Production from two major gas fields stopped

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ISLAMABAD: The government has stopped production of cheap gas from two major fields and drastically reduced production from a third one to ensure smooth flow of expensive imported liquefied natural gas (LNG) into the gas network facing capacity constraints.

A senior petroleum ministry official said gas production from the country’s oldest Sui field in Balochistan and Nashpa field in Khyber Pakhtunkhwa had been completely stopped, while that from the Qadirpur field in Sindh had been reduced by almost half. “The massive shutdown of over 327 million cubic feet per day (mmcfd) from domestic sources was unprecedented and necessitated by lower than committed off-take by the power sector,” he added.

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The official said the reduction in indigenous gas supplies was made to run LNG Terminal-I at 690mmcfd, adding that production from Sui and Nashpa fields was reduced to zero from 185mmcfd and 85mmcfd, respectively, while that from the Qadirpur field to 88mmcfd from 145mmcfd.

Output from another drastically cut to ensure smooth flow of expensive, imported LNG into gas network

Even after this reduction, the line pack in the SNGPL (Sui Northern Gas Pipelines Limited) network is still running at about 4800mmcfd and RLNG consumption by the power sector is around 650mmcfd against the targeted 850mmcfd. The official said the power sector had been on average lifting 150mmcfd lower than its orders for almost two months. The SNGPL had booked these orders on a firm “take or pay” basis — meaning it has to pay for the commodity even if it is unable to utilise it.

On the other hand, the Pakistan State Oil (PSO) had been unable to discharge its RLNG cargo from Gunvor accordingly and is set to be hit by a $5 million penalty on Monday on a “take or pay” basis. The cost of domestic gas supply is currently less than $5 per mmbtu, compared to more than double the cost of imported LNG at around $11.

Gas companies and the PSO have been agitating the issue at the highest level for almost six weeks now. Interestingly, both the power and petroleum divisions are now under the administrative control of the energy ministry, led by federal minister Omar Ayub Khan and assisted by the prime minister’s adviser Nadeem Babar.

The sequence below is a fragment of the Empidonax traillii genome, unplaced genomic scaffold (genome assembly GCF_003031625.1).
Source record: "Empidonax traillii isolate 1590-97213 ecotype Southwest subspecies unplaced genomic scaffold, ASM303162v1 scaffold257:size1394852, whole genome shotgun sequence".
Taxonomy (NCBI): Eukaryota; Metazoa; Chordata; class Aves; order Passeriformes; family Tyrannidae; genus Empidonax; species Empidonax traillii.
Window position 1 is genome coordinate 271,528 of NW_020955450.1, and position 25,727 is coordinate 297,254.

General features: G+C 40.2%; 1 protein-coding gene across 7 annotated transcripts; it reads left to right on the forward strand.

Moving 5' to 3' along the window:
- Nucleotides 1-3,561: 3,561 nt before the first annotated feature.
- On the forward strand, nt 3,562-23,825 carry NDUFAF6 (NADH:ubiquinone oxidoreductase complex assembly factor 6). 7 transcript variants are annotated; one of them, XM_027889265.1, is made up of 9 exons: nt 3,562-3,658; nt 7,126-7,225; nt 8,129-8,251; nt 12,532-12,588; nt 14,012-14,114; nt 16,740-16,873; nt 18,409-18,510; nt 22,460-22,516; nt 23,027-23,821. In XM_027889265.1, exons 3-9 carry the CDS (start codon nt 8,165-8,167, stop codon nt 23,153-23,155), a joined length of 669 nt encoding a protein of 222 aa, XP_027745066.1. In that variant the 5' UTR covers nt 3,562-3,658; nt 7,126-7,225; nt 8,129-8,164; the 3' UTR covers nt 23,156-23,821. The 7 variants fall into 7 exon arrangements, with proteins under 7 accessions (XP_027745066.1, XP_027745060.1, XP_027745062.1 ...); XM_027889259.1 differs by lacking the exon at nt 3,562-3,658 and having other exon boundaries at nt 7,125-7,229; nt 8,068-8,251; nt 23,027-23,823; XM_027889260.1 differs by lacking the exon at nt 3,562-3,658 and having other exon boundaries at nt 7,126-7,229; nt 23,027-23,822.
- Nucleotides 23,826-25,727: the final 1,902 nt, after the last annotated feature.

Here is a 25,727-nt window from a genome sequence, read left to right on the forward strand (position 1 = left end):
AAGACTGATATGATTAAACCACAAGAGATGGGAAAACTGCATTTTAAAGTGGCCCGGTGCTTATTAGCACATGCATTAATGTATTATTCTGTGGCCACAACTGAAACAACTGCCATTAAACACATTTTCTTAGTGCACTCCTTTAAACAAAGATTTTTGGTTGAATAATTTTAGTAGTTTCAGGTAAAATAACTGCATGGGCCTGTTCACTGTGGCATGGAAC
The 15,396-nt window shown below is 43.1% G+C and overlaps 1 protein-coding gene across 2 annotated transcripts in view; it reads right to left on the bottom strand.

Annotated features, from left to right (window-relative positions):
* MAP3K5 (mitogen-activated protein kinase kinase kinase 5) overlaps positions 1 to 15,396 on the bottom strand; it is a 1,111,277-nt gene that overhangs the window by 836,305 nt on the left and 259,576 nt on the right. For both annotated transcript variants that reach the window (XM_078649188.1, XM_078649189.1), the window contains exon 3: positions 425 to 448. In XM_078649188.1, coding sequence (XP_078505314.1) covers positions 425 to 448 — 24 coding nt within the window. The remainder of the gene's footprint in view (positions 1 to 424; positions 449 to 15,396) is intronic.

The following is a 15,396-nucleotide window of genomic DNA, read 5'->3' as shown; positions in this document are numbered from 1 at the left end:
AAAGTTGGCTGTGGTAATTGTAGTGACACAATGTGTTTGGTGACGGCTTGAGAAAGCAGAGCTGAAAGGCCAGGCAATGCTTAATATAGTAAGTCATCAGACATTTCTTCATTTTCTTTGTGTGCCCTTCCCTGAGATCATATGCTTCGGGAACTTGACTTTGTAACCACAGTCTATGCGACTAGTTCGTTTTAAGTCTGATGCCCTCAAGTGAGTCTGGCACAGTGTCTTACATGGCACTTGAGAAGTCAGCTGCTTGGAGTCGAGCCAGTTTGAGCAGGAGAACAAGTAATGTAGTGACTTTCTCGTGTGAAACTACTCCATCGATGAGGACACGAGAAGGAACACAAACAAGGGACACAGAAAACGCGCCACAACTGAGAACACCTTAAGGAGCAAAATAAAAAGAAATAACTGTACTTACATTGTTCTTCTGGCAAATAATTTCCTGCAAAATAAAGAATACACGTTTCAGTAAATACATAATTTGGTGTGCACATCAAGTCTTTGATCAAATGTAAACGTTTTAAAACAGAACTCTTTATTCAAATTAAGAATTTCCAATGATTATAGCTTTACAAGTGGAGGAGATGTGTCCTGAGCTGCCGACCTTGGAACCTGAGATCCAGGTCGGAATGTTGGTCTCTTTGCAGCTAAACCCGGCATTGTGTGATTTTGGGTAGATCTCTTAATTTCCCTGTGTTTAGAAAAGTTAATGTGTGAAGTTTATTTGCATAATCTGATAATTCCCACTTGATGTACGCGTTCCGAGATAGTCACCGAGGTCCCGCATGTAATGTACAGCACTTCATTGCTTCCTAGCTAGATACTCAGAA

Earlier this month, the PSO and SNGPL had sought intervention of the energy ministry and the Prime Minister’s Office in resolving an issue involving safety of the gas network, financial costs to the national exchequer and international penalties, but without any outcome. The companies complained about lower than committed gas off-take by the power sector and warned of serious consequences.

The reduced gas consumption has resulted in increase in system pack which has reached 4925mmcfd on Aug 1 and then slightly reduced with the closure of domestic fields. The gas companies claimed that four major power plants — Haveli Bahadur Shah, Balloki, Bhikki and Kapco — were taking only 66 per cent gas against their own orders, while the entire power sector consumed about 630mmcfd against their allocations of about 830mmcfd.

The continued reduced consumption by the power sector and further packing would be a catastrophe not only for the system, but it might also jeopardise the entire RLNG supply chain, the SNGPL had said. It added that the “current level of system pack has resulted in increase in line pressures and red flags have risen across the network”.

The PSO had reported that it was being exposed to financial and credibility risks. “It is rather unfortunate that instead of improvement in the re-gasification rates, the situation is getting out of control now in terms of delays in cargo unloading, resulting in huge expected demurrages on all incoming cargoes”.

Sources in the Power Division said the power sector had committed 850mmcfd for August and utilised up to 90pc of those quantities in peak hours. They said the oil and gas companies should also have the flexibility to absorb 10-15pc gap in case of fluctuation in electricity demand. The problem, they said, was that the Petroleum Division had erroneously been assuming 1,130mmcfd allocation for the power sector against a firm written demand of 850mmcfd.

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Moreover, power plants were hired on the basis of economic order, they said, adding that hydropower generation was now touching 7,500-8,000MW which was the cheapest and its utilisation could not be reduced because of rainy spell.

Published in Dawn, August 19th, 2019

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